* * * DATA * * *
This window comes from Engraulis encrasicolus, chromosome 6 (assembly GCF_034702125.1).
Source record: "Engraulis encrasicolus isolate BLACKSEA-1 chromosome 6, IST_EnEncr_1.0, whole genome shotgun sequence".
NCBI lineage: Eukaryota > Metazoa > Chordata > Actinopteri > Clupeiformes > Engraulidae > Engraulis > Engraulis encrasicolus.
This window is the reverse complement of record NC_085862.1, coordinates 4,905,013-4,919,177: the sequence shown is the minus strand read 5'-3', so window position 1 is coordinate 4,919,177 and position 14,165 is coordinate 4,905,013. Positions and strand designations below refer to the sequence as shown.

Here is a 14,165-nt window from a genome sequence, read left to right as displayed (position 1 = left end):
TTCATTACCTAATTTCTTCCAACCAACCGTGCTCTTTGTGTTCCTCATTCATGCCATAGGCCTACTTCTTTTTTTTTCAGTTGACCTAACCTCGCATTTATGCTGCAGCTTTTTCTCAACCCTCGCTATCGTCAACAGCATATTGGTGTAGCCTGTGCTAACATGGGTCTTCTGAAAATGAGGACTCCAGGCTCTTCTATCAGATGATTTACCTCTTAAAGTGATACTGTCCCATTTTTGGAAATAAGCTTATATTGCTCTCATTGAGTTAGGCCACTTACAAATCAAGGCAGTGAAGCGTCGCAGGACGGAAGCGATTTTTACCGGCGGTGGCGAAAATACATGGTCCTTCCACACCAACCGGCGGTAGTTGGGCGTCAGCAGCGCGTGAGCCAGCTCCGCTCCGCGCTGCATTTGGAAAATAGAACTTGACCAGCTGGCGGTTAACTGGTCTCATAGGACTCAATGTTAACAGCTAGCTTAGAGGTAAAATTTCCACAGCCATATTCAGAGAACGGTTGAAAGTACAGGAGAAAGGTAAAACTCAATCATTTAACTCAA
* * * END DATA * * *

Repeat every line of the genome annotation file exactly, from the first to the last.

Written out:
This window comes from Engraulis encrasicolus, chromosome 6 (assembly GCF_034702125.1).
Source record: "Engraulis encrasicolus isolate BLACKSEA-1 chromosome 6, IST_EnEncr_1.0, whole genome shotgun sequence".
NCBI lineage: Eukaryota > Metazoa > Chordata > Actinopteri > Clupeiformes > Engraulidae > Engraulis > Engraulis encrasicolus.
This window is the reverse complement of record NC_085862.1, coordinates 4,905,013-4,919,177: the sequence shown is the minus strand read 5'-3', so window position 1 is coordinate 4,919,177 and position 14,165 is coordinate 4,905,013. Positions and strand designations below refer to the sequence as shown.

Here is a 14,165-nt window from a genome sequence, read left to right as displayed (position 1 = left end):
TTCATTACCTAATTTCTTCCAACCAACCGTGCTCTTTGTGTTCCTCATTCATGCCATAGGCCTACTTCTTTTTTTTTCAGTTGACCTAACCTCGCATTTATGCTGCAGCTTTTTCTCAACCCTCGCTATCGTCAACAGCATATTGGTGTAGCCTGTGCTAACATGGGTCTTCTGAAAATGAGGACTCCAGGCTCTTCTATCAGATGATTTACCTCTTAAAGTGATACTGTCCCATTTTTGGAAATAAGCTTATATTGCTCTCATTGAGTTAGGCCACTTACAAATCAAGGCAGTGAAGCGTCGCAGGACGGAAGCGATTTTTACCGGCGGTGGCGAAAATACATGGTCCTTCCACACCAACCGGCGGTAGTTGGGCGTCAGCAGCGCGTGAGCCAGCTCCGCTCCGCGCTGCATTTGGAAAATAGAACTTGACCAGCTGGCGGTTAACTGGTCTCATAGGACTCAATGTTAACAGCTAGCTTAGAGGTAAAATTTCCACAGCCATATTCAGAGAACGGTTGAAAGTACAGGAGAAAGGTAAAACTCAATCATTTAACTCAA